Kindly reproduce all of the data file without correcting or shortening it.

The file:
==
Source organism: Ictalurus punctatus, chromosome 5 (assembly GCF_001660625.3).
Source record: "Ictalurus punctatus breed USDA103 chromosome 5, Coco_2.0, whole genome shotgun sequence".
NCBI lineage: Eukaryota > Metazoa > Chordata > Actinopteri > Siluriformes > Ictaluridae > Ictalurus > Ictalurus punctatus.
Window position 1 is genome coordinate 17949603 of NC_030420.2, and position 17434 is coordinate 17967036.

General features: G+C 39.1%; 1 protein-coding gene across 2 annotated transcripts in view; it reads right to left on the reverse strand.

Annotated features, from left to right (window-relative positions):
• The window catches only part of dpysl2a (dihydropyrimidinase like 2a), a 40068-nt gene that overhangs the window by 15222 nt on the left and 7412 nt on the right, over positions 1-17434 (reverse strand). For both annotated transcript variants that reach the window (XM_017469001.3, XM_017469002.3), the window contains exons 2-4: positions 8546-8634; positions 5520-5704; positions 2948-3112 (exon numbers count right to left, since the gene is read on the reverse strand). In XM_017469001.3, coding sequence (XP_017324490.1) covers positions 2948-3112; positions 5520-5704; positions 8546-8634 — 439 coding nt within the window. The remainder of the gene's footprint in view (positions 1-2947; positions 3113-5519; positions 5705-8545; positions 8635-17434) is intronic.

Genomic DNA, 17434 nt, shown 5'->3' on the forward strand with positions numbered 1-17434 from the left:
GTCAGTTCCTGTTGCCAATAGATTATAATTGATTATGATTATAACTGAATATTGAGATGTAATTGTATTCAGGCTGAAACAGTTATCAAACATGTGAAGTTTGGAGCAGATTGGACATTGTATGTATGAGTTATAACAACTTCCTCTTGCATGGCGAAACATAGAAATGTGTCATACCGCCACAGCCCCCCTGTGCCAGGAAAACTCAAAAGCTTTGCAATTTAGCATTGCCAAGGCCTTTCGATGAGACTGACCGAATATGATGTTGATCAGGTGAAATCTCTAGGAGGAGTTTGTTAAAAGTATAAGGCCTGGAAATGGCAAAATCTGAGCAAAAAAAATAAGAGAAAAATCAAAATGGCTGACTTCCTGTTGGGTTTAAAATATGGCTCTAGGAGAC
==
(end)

Source organism: Ictalurus punctatus, chromosome 5 (assembly GCF_001660625.3).
Source record: "Ictalurus punctatus breed USDA103 chromosome 5, Coco_2.0, whole genome shotgun sequence".
NCBI lineage: Eukaryota > Metazoa > Chordata > Actinopteri > Siluriformes > Ictaluridae > Ictalurus > Ictalurus punctatus.
Window position 1 is genome coordinate 17949603 of NC_030420.2, and position 17434 is coordinate 17967036.

General features: G+C 39.1%; 1 protein-coding gene across 2 annotated transcripts in view; it reads right to left on the reverse strand.

Annotated features, from left to right (window-relative positions):
• The window catches only part of dpysl2a (dihydropyrimidinase like 2a), a 40068-nt gene that overhangs the window by 15222 nt on the left and 7412 nt on the right, over positions 1-17434 (reverse strand). For both annotated transcript variants that reach the window (XM_017469001.3, XM_017469002.3), the window contains exons 2-4: positions 8546-8634; positions 5520-5704; positions 2948-3112 (exon numbers count right to left, since the gene is read on the reverse strand). In XM_017469001.3, coding sequence (XP_017324490.1) covers positions 2948-3112; positions 5520-5704; positions 8546-8634 — 439 coding nt within the window. The remainder of the gene's footprint in view (positions 1-2947; positions 3113-5519; positions 5705-8545; positions 8635-17434) is intronic.

Genomic DNA, 17434 nt, shown 5'->3' on the forward strand with positions numbered 1-17434 from the left:
GTCAGTTCCTGTTGCCAATAGATTATAATTGATTATGATTATAACTGAATATTGAGATGTAATTGTATTCAGGCTGAAACAGTTATCAAACATGTGAAGTTTGGAGCAGATTGGACATTGTATGTATGAGTTATAACAACTTCCTCTTGCATGGCGAAACATAGAAATGTGTCATACCGCCACAGCCCCCCTGTGCCAGGAAAACTCAAAAGCTTTGCAATTTAGCATTGCCAAGGCCTTTCGATGAGACTGACCGAATATGATGTTGATCAGGTGAAATCTCTAGGAGGAGTTTGTTAAAAGTATAAGGCCTGGAAATGGCAAAATCTGAGCAAAAAAAATAAGAGAAAAATCAAAATGGCTGACTTCCTGTTGGGTTTAAAATATGGCTCTAGGAGAC